We are pleased to welcome Professor Ioanna Sitaridou from the University of Cambridge (University of Cambridge and Queens’ College) for a series of four seminars on the theme "Syntactic reconstruction, historical relatedness and language contact ".
The first seminar will be held on September 14, 2022. The dates and location of the other seminars will be announced soon.
The research seminar is designed to cater for undergraduates as well as graduates while it would also be a platform to exchange ideas with colleagues who study comparative, historical and contact linguistics, typology, field methods, acquisition, sociolinguistics and theoretical syntax. In particular, the research seminar proposed here will interface superbly well with the Strand 3: Typology and dynamics of linguistic systems and, in particular, both projects in RT, namely Linguistique historique, phyla et typologie; as well as research projects LC1 Analyse multifactorielle des changements de langage, LC3 Langues, Dialectes et Isoglosses de l’Asie de l’Ouest, GD1 Typologie et annotation du corpus de la structure de l’information et des relations grammaticales, and GD2 La syntaxe de la phrase complexe dans les langues créoles.
Rationale: There is strong consensus that linguistic theory (of different persuasions) has transformed our understanding of language. The obvious question would then be whether we also need a theory of language change. The question is not new and, at least within the generative paradigm, the answer has been negative. However, historical linguistics couched within the generative tradition has often, and rightly so, been criticised as a- historical especially considering contact-induced change. What sort of framework can we envisage towards more holistic explanations of syntactic change? In this seminar we explore cue-based syntactic reconstruction as proposed by Sitaridou (2014, 2016) and test this approach in the traditional playfield of contact linguistics, namely Anatolia. In doing so, we discuss issues pertaining to field methods, quantitative linguistics, syntax- discourse interface whilst our approach can also offer new insights to the emergence of creoles too (in line with recent work by Aboh & deGraff 2017).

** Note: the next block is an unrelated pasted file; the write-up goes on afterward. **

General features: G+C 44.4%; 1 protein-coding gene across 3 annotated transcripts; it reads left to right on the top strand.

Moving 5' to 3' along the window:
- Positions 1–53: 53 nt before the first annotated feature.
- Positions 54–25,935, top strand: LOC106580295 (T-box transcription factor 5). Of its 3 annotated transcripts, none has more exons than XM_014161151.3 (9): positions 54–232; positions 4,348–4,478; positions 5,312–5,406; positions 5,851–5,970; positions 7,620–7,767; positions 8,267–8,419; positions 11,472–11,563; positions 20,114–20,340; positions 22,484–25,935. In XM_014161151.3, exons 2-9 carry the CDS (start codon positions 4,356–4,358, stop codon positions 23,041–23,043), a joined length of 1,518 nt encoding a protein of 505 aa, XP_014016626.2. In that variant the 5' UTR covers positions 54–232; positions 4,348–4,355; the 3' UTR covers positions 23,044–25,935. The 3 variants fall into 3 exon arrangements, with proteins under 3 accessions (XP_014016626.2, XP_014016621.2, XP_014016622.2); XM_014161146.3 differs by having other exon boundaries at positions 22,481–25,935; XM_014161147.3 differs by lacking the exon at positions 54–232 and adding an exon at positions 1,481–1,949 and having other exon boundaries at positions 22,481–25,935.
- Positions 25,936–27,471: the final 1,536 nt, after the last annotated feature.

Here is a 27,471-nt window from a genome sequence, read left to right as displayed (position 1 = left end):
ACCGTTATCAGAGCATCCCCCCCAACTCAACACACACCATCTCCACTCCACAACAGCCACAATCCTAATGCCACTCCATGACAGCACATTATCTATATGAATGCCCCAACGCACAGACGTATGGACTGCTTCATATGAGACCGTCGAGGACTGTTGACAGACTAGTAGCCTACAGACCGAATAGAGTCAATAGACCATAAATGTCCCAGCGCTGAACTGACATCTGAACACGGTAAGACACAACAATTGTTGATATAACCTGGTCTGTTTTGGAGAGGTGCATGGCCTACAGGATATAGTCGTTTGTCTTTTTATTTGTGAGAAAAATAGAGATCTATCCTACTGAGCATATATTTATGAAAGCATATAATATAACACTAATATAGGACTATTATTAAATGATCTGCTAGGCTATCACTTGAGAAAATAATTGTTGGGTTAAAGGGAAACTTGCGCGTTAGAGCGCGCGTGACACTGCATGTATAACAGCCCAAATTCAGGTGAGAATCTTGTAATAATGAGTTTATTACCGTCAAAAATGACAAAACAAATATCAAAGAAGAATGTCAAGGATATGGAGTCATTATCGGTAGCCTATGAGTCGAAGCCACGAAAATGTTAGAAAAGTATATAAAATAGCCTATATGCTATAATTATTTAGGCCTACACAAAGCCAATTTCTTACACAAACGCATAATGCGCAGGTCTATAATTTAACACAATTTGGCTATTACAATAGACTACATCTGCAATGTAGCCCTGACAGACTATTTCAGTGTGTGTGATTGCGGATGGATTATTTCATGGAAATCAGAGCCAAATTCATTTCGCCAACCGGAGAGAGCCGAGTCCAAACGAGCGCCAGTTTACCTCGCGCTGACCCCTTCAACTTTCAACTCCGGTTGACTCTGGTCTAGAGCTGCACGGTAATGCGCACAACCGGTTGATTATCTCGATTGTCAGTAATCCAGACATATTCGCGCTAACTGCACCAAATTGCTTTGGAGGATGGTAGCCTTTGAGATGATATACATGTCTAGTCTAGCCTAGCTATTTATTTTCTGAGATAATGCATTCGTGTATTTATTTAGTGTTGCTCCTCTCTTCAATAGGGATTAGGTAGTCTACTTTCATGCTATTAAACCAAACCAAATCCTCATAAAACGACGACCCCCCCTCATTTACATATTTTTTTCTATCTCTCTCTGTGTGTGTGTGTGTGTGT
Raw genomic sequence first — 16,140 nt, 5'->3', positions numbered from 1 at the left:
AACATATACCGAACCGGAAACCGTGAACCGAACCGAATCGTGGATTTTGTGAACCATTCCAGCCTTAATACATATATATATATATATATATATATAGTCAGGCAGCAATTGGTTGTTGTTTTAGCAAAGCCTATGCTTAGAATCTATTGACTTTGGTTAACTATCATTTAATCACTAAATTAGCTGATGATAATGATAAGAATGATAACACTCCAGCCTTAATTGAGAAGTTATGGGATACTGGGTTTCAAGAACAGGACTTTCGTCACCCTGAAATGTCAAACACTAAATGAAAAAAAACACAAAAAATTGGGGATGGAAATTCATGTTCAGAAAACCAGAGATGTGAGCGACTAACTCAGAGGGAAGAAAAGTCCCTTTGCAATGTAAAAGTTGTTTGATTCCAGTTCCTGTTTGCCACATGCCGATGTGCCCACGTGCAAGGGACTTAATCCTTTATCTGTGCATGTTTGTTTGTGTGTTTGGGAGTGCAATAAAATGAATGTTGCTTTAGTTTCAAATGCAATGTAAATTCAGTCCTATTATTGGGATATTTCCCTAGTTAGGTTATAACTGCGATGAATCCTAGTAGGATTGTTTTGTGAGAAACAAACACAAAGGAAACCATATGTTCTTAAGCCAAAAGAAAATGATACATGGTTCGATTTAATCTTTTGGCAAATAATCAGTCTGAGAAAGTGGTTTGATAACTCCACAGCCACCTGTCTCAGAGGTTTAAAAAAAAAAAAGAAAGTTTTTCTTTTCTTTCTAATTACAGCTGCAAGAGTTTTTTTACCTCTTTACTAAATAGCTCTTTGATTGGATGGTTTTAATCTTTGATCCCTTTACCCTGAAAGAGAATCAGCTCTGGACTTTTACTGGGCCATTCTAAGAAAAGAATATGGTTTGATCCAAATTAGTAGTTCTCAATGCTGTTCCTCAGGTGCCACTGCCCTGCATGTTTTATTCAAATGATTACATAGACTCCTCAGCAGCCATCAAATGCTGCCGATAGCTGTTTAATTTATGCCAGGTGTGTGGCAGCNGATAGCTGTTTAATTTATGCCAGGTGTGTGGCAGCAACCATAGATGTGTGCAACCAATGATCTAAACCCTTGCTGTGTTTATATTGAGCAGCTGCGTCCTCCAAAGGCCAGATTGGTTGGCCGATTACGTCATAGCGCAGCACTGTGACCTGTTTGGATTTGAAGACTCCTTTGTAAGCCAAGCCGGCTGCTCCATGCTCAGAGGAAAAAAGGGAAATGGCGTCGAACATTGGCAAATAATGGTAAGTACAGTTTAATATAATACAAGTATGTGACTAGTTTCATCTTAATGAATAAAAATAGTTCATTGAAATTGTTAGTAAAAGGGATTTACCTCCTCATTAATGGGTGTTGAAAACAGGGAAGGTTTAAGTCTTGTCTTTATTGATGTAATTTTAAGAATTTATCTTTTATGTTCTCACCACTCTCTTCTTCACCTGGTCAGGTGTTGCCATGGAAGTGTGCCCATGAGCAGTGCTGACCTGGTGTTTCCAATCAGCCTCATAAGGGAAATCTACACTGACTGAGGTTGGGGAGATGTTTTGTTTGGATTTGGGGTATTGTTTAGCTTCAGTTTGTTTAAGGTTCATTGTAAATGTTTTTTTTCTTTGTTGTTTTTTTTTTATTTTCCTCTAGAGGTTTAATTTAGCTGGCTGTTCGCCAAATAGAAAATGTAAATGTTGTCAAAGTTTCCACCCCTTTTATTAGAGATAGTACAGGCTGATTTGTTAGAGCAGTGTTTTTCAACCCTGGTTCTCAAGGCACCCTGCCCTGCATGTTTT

Format: To appeal to such a broad demographic we shall be introducing all basic concepts from scratch and gradually build up the complexity of the issues discussed with specialised bibliographies and contact time for the more advanced students, as needed. All teaching will be research-led, based on Prof Sitaridou’s research record (https://www.mmll.cam.ac.uk/is269), but will, of course, be further enhanced by contemporary research on these topics. The language of instruction will be French and/or English.
Four seminars, each seminar is 2h long
Seminar 1: Do we need a theory of language change?
Or just reanalysis?
Can we account for contact-induced change just on the basis of reanalysis?
(Several) Theories on how to model contact-induced change
Seminar 2: Pitfalls and problems in the Anatolian context
Anatolia: What contact qualifies as Sprachbund?
Illustrating the pitfall/problems of existing approaches in the context of Anatolia
Problem one: Trying to see contact-induced change with the binoculars (macro- parameters)
Problem two: Missing out on diagnosing the pre-existing tendency (‘continuity’)
Back-mutation vs inheritance
Seminar 3: Romeyka word order change within the Anatolian context
Word order in Romeyka
Back-mutation scenario for Romeyka word order
Inheritance scenario for Romeyka word order
Seminar 4: Cue-based reconstruction in a socio-linguistically informed manner
Micro-cues for better syntactic resolution
Know your speakers! (or your texts or both)
Sociolinguistics providing more realistic input for acquisitional scenarios which could be used for the purpose of syntactic reconstruction